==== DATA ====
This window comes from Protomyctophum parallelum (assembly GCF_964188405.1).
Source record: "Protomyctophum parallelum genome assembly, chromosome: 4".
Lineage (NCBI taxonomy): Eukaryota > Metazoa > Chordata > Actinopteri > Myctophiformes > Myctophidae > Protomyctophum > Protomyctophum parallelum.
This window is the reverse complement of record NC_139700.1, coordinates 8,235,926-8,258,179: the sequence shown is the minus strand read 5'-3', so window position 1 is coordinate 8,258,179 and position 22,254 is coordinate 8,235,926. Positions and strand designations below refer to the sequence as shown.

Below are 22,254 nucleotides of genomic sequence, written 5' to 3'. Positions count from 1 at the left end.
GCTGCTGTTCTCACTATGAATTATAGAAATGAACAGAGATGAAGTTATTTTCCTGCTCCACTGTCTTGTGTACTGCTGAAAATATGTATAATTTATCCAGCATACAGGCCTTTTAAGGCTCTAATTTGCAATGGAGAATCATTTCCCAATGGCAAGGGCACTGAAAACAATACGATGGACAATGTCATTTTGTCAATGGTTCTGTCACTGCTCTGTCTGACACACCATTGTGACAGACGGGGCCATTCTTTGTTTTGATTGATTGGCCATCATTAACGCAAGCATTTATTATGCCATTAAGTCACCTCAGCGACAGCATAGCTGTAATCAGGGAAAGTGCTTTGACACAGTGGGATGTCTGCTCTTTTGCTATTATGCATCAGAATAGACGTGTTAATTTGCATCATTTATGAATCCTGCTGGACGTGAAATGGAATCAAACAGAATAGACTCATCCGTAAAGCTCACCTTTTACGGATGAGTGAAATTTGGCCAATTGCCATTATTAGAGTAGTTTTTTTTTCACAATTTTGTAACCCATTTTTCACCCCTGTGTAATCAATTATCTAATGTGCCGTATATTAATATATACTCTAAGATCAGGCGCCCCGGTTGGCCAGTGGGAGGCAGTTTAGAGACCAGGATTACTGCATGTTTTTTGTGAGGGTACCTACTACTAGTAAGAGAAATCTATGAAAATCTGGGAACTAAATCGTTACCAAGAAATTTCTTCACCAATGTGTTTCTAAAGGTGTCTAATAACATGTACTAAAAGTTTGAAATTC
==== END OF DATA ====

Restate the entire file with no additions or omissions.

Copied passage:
This window comes from Protomyctophum parallelum (assembly GCF_964188405.1).
Source record: "Protomyctophum parallelum genome assembly, chromosome: 4".
Lineage (NCBI taxonomy): Eukaryota > Metazoa > Chordata > Actinopteri > Myctophiformes > Myctophidae > Protomyctophum > Protomyctophum parallelum.
This window is the reverse complement of record NC_139700.1, coordinates 8,235,926-8,258,179: the sequence shown is the minus strand read 5'-3', so window position 1 is coordinate 8,258,179 and position 22,254 is coordinate 8,235,926. Positions and strand designations below refer to the sequence as shown.

Below are 22,254 nucleotides of genomic sequence, written 5' to 3'. Positions count from 1 at the left end.
GCTGCTGTTCTCACTATGAATTATAGAAATGAACAGAGATGAAGTTATTTTCCTGCTCCACTGTCTTGTGTACTGCTGAAAATATGTATAATTTATCCAGCATACAGGCCTTTTAAGGCTCTAATTTGCAATGGAGAATCATTTCCCAATGGCAAGGGCACTGAAAACAATACGATGGACAATGTCATTTTGTCAATGGTTCTGTCACTGCTCTGTCTGACACACCATTGTGACAGACGGGGCCATTCTTTGTTTTGATTGATTGGCCATCATTAACGCAAGCATTTATTATGCCATTAAGTCACCTCAGCGACAGCATAGCTGTAATCAGGGAAAGTGCTTTGACACAGTGGGATGTCTGCTCTTTTGCTATTATGCATCAGAATAGACGTGTTAATTTGCATCATTTATGAATCCTGCTGGACGTGAAATGGAATCAAACAGAATAGACTCATCCGTAAAGCTCACCTTTTACGGATGAGTGAAATTTGGCCAATTGCCATTATTAGAGTAGTTTTTTTTTCACAATTTTGTAACCCATTTTTCACCCCTGTGTAATCAATTATCTAATGTGCCGTATATTAATATATACTCTAAGATCAGGCGCCCCGGTTGGCCAGTGGGAGGCAGTTTAGAGACCAGGATTACTGCATGTTTTTTGTGAGGGTACCTACTACTAGTAAGAGAAATCTATGAAAATCTGGGAACTAAATCGTTACCAAGAAATTTCTTCACCAATGTGTTTCTAAAGGTGTCTAATAACATGTACTAAAAGTTTGAAATTC